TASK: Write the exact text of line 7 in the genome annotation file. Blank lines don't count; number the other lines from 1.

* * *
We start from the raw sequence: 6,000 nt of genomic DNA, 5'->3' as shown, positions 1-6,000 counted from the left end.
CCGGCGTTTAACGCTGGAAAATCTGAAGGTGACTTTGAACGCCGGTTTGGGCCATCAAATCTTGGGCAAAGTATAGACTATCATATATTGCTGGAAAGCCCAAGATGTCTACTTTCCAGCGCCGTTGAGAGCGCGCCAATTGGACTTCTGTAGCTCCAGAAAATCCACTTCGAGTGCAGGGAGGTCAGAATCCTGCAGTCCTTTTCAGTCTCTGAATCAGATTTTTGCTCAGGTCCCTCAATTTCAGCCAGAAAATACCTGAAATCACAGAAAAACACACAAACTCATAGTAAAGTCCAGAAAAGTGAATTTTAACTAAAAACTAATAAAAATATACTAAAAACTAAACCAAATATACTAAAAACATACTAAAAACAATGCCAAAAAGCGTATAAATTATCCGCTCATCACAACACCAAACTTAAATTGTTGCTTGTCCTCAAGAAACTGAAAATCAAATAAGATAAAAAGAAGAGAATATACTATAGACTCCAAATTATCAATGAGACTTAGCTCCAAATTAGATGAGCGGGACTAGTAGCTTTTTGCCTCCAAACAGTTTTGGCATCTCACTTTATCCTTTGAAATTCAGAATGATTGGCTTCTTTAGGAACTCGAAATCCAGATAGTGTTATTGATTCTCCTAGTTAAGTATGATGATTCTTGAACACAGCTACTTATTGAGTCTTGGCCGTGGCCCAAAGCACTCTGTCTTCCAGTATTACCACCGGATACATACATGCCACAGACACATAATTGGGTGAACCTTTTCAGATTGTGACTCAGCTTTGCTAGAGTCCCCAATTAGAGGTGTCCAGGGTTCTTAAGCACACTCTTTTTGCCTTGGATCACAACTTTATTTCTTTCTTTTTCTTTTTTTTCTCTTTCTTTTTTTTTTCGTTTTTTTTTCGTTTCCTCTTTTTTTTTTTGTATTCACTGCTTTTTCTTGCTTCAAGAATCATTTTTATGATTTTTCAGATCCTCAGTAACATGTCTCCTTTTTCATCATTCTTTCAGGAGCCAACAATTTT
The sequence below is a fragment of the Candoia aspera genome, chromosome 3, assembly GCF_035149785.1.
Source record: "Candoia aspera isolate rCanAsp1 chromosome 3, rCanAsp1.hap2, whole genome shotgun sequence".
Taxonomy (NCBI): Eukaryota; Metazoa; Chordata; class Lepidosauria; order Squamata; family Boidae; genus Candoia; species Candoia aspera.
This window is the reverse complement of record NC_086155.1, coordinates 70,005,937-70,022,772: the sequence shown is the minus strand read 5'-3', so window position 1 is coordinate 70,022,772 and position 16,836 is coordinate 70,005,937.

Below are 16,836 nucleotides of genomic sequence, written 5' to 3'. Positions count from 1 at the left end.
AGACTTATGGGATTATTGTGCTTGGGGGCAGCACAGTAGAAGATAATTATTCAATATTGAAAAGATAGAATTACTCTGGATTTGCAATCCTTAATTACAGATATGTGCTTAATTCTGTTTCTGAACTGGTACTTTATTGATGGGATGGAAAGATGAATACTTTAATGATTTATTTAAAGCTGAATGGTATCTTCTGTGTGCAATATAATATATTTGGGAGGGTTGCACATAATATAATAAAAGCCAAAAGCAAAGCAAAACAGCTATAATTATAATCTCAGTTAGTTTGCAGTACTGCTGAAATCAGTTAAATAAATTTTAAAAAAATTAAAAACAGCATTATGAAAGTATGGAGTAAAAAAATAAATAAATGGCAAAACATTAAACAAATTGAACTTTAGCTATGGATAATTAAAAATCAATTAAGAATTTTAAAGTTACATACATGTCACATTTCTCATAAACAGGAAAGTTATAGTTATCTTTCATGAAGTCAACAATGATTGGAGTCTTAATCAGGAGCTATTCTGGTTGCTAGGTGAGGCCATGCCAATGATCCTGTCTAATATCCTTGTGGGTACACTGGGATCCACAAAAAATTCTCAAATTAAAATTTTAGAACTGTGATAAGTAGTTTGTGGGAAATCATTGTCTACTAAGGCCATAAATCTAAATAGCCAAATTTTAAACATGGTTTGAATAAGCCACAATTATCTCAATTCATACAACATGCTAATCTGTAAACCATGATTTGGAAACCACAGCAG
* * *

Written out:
Below are 16,836 nucleotides of genomic sequence, written 5' to 3'. Positions count from 1 at the left end.